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The ARM and Thumb modes are word-aligned and halfword-aligned. I understand this means that if it's in ARM mode, the start of addresses must be divisible by 32, and if it's in Thumb mode it has to be divisible by 16. But how does this relate to the PC's bit 0 never used for anything? (The instructor said that because of that they used PC's bit 0 to show whether it's in thumb or ARM mode since it wasn't being used for anything else, but before that I'm confused about the relation between alignment and PC's bit 0)

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    \$\begingroup\$ It's a common confusion that bit 0 of the PC stores the thumb state. In fact it does not - that is in bit T of the CPSR. What is true is that that bit 0 of the destination address of vectors and certain branches determines the mode to be used on reaching the destination, but that bit is masked before loading into the PC. \$\endgroup\$ – Chris Stratton Mar 18 '17 at 19:16
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The bx instruction copies bit 0 to the T status bit, so it selects between ARM and Thumb mode on branch.

So, to jump to ARM code at address 0:

mov r0, 0
bx r0

To jump to Thumb code at address 0:

mov r0, 1
bx r0

To jump to Thumb code at address 2:

mov r0, 3
bx r0

ARM code cannot exist at address 2, because that would violate the alignment constraint. Neither ARM nor Thumb code can start at odd addresses, so the LSB of the address is always zero, and the bit is reused to select the new mode in the bx instruction.

To allow easy return from subroutines, bit 0 of the lr register reflects the Thumb state from before the function call after a blx instruction. So:

    mov r0, #2f
    blx r0
1:
    b 1b

    .thumb
2:
    bx lr

will load the address of the 2 label with the bit 0 set (as the label refers to Thumb code) into r0, then blx loads the address of the l label with bit 0 clear (because it refers to ARM code) into lr and jumps to the bx lr instruction, which uses the lr to return to the endless loop in ARM mode.

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  • \$\begingroup\$ Thank you! I'm confused by your first three examples of jumping to address 0-2. Do you mind going over that in more detail? Why would it have to start from address 0? Rather than address 0 + 2? \$\endgroup\$ – stumped Mar 18 '17 at 19:12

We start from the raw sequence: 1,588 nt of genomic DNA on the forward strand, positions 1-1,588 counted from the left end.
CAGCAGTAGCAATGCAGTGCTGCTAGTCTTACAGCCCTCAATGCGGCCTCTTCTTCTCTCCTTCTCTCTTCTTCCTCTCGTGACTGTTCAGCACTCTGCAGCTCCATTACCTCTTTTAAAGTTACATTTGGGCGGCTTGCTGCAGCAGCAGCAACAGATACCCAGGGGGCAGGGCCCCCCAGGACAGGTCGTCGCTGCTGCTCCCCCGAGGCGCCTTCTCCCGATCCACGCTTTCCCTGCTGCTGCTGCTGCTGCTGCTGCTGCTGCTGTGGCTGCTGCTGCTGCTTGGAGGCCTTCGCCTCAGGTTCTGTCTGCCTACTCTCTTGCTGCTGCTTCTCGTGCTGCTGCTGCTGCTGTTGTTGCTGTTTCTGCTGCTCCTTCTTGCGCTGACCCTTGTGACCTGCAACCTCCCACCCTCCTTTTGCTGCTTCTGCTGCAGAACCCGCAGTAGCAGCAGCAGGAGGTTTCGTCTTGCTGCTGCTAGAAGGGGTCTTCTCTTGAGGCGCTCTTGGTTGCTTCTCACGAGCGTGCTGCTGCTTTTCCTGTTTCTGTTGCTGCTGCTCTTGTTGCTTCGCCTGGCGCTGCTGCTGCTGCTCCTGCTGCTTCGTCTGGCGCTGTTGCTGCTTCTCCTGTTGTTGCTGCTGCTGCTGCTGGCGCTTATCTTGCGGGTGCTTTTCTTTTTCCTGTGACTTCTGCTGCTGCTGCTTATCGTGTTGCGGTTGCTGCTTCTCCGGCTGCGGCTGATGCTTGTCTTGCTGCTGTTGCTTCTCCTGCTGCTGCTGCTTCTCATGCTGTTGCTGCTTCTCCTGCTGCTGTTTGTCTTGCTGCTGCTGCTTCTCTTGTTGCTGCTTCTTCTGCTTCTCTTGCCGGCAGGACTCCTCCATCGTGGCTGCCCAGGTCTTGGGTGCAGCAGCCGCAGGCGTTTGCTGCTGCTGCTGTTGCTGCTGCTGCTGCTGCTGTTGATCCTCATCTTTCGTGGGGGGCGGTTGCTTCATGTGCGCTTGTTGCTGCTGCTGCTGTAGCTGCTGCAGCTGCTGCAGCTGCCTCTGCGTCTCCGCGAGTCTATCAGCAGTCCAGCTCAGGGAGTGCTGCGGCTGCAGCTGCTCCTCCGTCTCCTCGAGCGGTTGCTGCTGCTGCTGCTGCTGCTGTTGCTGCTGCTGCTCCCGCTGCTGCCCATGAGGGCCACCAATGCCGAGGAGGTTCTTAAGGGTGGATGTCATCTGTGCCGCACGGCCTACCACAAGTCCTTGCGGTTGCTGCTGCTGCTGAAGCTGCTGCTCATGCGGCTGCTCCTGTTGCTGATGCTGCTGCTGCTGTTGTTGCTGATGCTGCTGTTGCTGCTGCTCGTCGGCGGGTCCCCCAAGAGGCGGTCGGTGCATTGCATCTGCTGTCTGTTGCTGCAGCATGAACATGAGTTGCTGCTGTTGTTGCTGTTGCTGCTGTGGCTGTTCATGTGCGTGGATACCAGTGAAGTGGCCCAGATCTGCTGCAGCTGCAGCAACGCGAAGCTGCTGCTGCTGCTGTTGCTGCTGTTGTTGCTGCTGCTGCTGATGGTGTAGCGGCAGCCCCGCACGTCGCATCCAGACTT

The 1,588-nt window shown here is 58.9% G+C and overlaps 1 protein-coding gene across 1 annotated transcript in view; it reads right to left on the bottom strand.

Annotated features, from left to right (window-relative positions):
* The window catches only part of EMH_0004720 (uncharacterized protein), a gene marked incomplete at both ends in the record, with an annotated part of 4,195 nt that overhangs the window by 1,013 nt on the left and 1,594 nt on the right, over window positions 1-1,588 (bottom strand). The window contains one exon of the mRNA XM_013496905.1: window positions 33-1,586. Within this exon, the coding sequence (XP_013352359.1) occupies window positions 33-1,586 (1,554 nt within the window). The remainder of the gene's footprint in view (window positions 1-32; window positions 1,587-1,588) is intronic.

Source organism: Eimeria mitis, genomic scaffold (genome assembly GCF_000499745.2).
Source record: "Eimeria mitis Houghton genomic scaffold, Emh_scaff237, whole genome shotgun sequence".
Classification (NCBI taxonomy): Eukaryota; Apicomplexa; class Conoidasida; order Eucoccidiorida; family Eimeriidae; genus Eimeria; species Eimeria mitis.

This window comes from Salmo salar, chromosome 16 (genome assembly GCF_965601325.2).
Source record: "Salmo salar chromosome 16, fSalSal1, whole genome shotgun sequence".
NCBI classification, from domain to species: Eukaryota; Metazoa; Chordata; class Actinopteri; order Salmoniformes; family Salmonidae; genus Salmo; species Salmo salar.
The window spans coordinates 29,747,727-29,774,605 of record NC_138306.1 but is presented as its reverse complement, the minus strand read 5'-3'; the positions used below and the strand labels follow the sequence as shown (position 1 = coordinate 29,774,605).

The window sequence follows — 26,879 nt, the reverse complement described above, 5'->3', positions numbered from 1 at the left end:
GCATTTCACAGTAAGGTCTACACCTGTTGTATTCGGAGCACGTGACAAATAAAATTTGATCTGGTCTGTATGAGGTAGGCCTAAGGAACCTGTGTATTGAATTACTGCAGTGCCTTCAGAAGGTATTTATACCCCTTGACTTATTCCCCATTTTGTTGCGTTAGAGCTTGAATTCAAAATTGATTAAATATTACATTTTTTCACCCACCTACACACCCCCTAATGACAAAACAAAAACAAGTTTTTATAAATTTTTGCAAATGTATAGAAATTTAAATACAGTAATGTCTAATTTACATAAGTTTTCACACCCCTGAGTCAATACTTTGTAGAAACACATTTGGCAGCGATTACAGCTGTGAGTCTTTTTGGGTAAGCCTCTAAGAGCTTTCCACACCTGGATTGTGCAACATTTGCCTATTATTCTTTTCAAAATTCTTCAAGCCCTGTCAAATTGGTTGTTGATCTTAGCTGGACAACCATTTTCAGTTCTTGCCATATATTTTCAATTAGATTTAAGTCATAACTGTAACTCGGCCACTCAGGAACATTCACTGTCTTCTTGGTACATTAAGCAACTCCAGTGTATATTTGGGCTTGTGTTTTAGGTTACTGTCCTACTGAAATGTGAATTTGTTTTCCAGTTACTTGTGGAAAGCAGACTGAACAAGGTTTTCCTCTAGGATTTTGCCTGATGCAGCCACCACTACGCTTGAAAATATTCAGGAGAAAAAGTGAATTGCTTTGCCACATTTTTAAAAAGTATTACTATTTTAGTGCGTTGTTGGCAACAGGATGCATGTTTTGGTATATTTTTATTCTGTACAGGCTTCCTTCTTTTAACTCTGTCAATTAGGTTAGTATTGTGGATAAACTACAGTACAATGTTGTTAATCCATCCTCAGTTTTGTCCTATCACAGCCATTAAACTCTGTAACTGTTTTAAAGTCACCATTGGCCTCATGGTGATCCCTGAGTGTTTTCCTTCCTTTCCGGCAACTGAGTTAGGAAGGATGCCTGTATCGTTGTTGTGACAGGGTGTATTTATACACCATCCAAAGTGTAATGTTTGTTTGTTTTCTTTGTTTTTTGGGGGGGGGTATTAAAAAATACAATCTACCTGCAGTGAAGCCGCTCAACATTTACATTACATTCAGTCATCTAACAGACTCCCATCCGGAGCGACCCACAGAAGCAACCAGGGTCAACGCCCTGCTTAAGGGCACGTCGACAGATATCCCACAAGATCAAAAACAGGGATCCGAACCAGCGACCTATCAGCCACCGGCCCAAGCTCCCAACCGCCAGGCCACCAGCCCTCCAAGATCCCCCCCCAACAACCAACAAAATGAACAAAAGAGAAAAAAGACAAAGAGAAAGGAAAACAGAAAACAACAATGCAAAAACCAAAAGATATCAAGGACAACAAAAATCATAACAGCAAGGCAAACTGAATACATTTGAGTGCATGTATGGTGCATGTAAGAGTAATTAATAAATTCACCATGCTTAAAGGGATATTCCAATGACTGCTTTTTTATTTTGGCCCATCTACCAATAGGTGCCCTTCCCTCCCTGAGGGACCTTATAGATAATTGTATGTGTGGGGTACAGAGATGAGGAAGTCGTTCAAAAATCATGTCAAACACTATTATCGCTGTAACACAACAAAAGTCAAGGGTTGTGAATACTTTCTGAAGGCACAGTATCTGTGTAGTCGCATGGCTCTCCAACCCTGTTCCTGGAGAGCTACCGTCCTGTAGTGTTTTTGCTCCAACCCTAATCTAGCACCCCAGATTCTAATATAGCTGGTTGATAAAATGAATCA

• \$\begingroup\$ The mov loads the address, and the bx jumps, using the top 31 bits for the PC and the bottom bit as the new Thumb state, so the address is one larger than the actual target address if you also switch to Thumb mode. \$\endgroup\$ – Simon Richter Mar 18 '17 at 19:17
  • \$\begingroup\$ I'm sorry for being unclear. I meant I'm confused on why the address has to start at address 0. Couldn't it start at address 4, and satisfy ARM and thumb alignment? \$\endgroup\$ – stumped Mar 18 '17 at 19:18
  • \$\begingroup\$ Sure, any address divisible by 4 satisfies both alignment requirements, so you can have Thumb code there as well. \$\endgroup\$ – Simon Richter Mar 18 '17 at 19:20
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    \$\begingroup\$ Indeed. The special treatment for Thumb mode is only in the blx instruction (and ldr pc, ... and ldm {..., pc}, ... on most, but not all cores that have Thumb support). \$\endgroup\$ – Simon Richter Mar 18 '17 at 19:25
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I understand this means that if it's in ARM mode, the start of addresses must be divisible by 32, and if it's in Thumb mode it has to be divisible by 16.

No; this means that in ARM mode, instructions must start at an address divisible by 4, or divisible by 2 in Thumb mode.

Numbers that are divisible by 4 are also divisible by 2.

Numbers that are divisible by 2 are even; they always have their low bit (bit 0) set to 0.

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  • \$\begingroup\$ Thank you for the correction! Although I'm still confused on why the LSB is set to 0 \$\endgroup\$ – stumped Mar 18 '17 at 18:57
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    \$\begingroup\$ Yeah, this should really be a comment. You're not answering the question, simply pointing out a simple mistake in the question body (confusing bits and bytes) \$\endgroup\$ – pipe Mar 18 '17 at 18:58
  • \$\begingroup\$ @pipe The OP was missing the connection between even numbers and a zero LSB. That's the link I was trying to draw in my answer. \$\endgroup\$ – duskwuff -inactive- Mar 18 '17 at 19:44

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